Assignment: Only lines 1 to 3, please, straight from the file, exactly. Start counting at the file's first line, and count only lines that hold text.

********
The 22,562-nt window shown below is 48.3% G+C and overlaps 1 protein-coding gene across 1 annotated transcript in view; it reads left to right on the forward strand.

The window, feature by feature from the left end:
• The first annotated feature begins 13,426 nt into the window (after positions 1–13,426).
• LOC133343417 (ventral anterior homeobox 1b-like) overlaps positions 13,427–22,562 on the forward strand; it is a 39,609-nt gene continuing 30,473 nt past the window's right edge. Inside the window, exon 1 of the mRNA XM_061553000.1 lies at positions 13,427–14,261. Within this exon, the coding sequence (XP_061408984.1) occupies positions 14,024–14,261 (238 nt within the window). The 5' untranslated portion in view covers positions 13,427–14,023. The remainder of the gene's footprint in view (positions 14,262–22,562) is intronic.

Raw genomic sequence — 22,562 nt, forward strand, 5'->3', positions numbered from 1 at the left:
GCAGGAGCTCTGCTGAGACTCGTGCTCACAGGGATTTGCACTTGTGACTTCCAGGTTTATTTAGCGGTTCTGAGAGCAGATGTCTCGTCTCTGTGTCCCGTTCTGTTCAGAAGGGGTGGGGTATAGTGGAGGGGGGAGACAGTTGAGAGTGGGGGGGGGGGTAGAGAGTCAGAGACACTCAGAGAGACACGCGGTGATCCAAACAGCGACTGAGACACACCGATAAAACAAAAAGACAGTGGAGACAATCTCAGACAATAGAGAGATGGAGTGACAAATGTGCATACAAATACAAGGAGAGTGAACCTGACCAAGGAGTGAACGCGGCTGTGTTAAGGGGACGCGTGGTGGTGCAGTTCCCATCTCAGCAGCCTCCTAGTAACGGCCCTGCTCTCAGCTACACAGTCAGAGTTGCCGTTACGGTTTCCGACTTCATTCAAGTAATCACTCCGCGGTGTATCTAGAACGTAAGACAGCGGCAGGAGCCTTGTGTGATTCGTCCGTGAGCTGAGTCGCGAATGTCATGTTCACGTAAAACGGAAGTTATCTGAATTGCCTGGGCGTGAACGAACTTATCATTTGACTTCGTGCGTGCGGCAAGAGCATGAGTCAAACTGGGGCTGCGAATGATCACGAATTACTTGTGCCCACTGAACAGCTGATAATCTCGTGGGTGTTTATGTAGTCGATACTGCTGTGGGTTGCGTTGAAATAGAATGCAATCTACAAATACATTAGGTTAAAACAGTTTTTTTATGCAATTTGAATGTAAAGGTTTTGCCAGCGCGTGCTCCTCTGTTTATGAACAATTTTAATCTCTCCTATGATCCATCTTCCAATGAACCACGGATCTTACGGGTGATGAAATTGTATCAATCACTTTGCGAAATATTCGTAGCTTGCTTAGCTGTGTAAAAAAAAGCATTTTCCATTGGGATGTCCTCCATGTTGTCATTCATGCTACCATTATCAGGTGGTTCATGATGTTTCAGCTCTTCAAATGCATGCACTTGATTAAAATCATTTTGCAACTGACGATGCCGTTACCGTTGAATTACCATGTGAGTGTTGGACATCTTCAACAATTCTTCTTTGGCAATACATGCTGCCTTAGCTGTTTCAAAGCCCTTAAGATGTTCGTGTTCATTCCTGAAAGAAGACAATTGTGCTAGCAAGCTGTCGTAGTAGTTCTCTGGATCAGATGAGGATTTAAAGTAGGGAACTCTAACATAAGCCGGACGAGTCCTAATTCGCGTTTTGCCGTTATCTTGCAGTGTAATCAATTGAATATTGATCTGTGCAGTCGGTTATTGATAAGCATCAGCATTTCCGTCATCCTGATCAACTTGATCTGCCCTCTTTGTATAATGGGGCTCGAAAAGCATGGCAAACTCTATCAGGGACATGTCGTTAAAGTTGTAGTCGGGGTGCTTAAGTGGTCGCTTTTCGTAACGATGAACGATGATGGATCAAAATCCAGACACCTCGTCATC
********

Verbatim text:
The 22,562-nt window shown below is 48.3% G+C and overlaps 1 protein-coding gene across 1 annotated transcript in view; it reads left to right on the forward strand.

The window, feature by feature from the left end:
• The first annotated feature begins 13,426 nt into the window (after positions 1–13,426).